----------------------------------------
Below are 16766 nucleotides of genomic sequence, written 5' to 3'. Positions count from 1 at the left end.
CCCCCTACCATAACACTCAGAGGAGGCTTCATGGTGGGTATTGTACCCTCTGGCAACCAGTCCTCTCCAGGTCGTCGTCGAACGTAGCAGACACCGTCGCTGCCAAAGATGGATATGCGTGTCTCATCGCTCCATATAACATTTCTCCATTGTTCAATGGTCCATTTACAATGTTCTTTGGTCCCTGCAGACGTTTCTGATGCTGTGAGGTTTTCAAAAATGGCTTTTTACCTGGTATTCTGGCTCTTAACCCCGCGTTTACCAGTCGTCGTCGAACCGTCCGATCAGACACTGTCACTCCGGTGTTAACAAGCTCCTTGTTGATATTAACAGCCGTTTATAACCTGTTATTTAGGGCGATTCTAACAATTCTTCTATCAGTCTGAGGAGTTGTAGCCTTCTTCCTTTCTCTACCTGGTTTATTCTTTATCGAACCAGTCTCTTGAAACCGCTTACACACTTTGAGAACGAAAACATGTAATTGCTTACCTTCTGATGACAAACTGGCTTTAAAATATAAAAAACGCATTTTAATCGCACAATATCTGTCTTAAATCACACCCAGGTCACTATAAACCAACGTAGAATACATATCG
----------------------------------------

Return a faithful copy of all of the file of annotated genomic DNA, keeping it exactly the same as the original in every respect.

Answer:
Below are 16766 nucleotides of genomic sequence, written 5' to 3'. Positions count from 1 at the left end.
CCCCCTACCATAACACTCAGAGGAGGCTTCATGGTGGGTATTGTACCCTCTGGCAACCAGTCCTCTCCAGGTCGTCGTCGAACGTAGCAGACACCGTCGCTGCCAAAGATGGATATGCGTGTCTCATCGCTCCATATAACATTTCTCCATTGTTCAATGGTCCATTTACAATGTTCTTTGGTCCCTGCAGACGTTTCTGATGCTGTGAGGTTTTCAAAAATGGCTTTTTACCTGGTATTCTGGCTCTTAACCCCGCGTTTACCAGTCGTCGTCGAACCGTCCGATCAGACACTGTCACTCCGGTGTTAACAAGCTCCTTGTTGATATTAACAGCCGTTTATAACCTGTTATTTAGGGCGATTCTAACAATTCTTCTATCAGTCTGAGGAGTTGTAGCCTTCTTCCTTTCTCTACCTGGTTTATTCTTTATCGAACCAGTCTCTTGAAACCGCTTACACACTTTGAGAACGAAAACATGTAATTGCTTACCTTCTGATGACAAACTGGCTTTAAAATATAAAAAACGCATTTTAATCGCACAATATCTGTCTTAAATCACACCCAGGTCACTATAAACCAACGTAGAATACATATCG